- Seven Countries Study, 25 yr Follow-up
- Modified LDL, Low Density Lipoprotein
- Brown and Goldstein, Nobel Laureates
Cholesterol is an insoluble, waxy substance, essential for proper functioning of cell membranes and various hormones, that must be carried in the blood by packages, called lipoproteins, known as HDL, high density lipoprotein, and LDL, low density lipoprotein.
The Seven Countries Study, while usually thought to have shown the relation between cholesterol and coronary mortality, actually showed the opposite. In the above graph the y-axis is death rate from heart attacks (CHD mortality). The relation is highly dependent upon the population observed. Only in Northern Europe and North America is there any relation. Around the world there are huge differences in mortality for the same cholesterol level. The problem is that blood cholesterol has almost no connection with events in the vascular wall where plaque is present. We hypothesize that these differences between cultures are mostly diet related and have something to do with the production of modified LDL in the vascular wall, a crucial step in the accretion of lipids in plaque. Without modification in the arterial wall LDL is harmless. Cholesterol carried by LDL is not the proximate cause of atherosclerosis. It only causes a problem because its package is damaged, like radioactive waste in a sealed, shielded package will not harm unless the package is disrupted. Brown and Goldstein, the winners of a Nobel Prize for their work on cholesterol metabolism have said so explicitly. What exactly damages cholesterol’s LDL package is not known but it has something to do with diet. Blood cholesterol is only a very crude marker for atherogenic lifestyles.
There is an alternative explanation for the above graph. It might be that the response of the body to some sort of nutritional “stress” associated with northern European lifestyle is to raise total and LDL, “bad” cholesterol, and reduce HDL, “good” cholesterol” as a protective mechanism and that changing blood levels of these cholesterol packages with drugs could be harmful. Some evidence for this is now appearing. Drugs whose only effect is to lower LDL (ezetimibe) or raise HDL (torcetrapib) tend to worsen atherosclerosis.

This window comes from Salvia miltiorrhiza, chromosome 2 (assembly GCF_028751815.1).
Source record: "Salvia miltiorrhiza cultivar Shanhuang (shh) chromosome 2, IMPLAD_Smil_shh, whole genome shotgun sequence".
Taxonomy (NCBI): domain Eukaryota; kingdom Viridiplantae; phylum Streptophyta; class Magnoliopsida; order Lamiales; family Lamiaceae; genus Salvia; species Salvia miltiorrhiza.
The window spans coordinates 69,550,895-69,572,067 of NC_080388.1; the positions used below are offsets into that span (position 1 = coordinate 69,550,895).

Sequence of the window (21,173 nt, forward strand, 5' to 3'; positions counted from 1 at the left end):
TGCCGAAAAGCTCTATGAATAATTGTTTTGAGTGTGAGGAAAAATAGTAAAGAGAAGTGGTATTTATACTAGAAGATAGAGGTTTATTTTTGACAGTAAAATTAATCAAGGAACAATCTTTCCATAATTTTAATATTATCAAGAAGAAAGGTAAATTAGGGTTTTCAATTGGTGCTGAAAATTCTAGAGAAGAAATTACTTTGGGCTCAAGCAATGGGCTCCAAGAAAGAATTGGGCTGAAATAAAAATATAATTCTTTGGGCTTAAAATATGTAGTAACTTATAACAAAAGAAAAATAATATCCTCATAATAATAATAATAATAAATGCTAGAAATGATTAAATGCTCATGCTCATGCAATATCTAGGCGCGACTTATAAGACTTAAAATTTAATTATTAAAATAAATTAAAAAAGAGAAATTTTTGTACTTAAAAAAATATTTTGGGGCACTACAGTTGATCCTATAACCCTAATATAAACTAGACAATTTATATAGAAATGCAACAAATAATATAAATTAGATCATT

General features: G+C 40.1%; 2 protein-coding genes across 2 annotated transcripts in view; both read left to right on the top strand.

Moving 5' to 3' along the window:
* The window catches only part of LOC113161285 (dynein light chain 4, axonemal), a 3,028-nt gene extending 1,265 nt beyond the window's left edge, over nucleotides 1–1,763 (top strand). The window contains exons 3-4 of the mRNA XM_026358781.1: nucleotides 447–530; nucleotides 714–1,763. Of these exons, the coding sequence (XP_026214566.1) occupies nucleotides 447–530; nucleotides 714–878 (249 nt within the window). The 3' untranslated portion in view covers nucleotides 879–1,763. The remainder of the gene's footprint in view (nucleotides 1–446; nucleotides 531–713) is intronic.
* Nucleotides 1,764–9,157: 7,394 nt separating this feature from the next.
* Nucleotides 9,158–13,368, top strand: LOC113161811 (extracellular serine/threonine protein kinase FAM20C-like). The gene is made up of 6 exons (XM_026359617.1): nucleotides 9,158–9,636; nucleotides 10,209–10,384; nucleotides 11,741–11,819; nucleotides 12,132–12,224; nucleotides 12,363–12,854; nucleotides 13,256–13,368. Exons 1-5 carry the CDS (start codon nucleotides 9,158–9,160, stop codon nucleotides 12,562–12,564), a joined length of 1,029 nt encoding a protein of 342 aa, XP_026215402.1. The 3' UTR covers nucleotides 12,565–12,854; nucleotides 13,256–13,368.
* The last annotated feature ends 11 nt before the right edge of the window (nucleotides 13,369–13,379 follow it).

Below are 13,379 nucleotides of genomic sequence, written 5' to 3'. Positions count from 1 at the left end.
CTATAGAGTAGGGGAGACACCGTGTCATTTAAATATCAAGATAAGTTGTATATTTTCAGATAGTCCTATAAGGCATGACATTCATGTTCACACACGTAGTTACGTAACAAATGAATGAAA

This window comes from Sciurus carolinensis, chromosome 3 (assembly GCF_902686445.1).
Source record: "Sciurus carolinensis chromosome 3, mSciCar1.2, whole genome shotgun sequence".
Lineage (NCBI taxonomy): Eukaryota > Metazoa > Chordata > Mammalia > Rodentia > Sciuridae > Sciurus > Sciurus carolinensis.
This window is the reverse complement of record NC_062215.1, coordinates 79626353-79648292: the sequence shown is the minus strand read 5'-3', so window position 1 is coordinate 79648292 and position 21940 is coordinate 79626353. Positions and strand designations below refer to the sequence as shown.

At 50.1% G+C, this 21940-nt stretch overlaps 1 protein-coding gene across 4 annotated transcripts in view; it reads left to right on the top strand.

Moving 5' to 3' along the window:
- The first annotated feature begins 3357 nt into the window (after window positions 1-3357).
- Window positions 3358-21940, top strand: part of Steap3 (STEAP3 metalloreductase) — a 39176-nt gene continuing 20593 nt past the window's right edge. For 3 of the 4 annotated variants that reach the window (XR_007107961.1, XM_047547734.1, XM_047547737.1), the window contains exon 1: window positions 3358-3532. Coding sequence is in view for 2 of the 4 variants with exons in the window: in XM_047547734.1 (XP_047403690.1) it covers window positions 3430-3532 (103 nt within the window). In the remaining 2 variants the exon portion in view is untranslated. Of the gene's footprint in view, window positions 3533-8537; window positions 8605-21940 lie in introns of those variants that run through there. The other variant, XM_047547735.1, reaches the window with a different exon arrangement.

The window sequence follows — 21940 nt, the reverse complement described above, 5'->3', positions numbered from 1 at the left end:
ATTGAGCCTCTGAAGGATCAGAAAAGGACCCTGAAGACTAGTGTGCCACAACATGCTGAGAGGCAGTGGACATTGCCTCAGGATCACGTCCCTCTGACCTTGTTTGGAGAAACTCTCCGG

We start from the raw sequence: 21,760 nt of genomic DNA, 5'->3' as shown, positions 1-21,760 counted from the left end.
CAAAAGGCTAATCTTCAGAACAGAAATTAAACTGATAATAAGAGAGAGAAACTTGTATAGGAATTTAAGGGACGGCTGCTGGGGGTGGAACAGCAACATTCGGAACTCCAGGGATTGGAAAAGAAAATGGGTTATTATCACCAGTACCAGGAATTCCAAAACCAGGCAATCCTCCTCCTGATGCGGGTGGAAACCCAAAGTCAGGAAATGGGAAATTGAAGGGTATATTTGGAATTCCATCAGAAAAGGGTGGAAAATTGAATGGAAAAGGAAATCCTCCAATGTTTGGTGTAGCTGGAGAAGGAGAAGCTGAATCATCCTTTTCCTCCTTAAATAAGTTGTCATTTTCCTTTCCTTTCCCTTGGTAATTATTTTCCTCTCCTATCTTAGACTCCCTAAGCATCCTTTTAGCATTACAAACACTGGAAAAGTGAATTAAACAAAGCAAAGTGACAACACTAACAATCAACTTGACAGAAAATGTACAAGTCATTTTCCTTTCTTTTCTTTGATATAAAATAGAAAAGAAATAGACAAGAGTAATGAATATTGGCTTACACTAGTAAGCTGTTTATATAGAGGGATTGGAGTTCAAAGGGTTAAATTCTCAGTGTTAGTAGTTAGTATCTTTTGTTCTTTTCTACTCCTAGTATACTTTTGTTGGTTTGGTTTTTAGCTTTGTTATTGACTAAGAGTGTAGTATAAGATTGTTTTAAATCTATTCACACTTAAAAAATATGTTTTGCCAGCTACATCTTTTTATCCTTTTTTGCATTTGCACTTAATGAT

One can attempt to reduce mortality with Panaceia (Drugs), blue arrow, but to achieve the same CHD mortality as Japan would require industrial quantities of expensive drugs with no evidence that total mortaltity would be reduced. But the major side effect of drugs is moral hazard, red arrow. If one is led to believe that a pill will protect one, one has no incentive to be vigilant in lifestyle choices.
By simple lifestyle change, Hygeia, CHD mortality can be almost eliminated, green arrow.
By far the best way of reducing mortality is to change lifestyle to something similar to the Southern Europeans, Cubans or the Japanese. Cubans have a longer life expectancy than Americans in spite of having no access to statins and spending per capita on “health care” only 4% of the Americans.
Drugs to reduce cholesterol will have a minor effect on coronary mortality (but no effect on total mortality) and will inevitably lead to a deterioration in lifestyle by those who believe a pill will protect them, an effect known as moral hazard. If blood cholesterol is lowered but there is more production of modified LDL in the vascular wall plaque will progress.
So, why the pressure to measure blood cholesterol in the general population, why a cholesterol neurosis, why measure blood cholesterol at all unless there is an obvious congenital lipid problem with visible xanthomas? See who is promoting the cholesterol myth in the USA and Canada.
See our slide show on the cholesterol myth.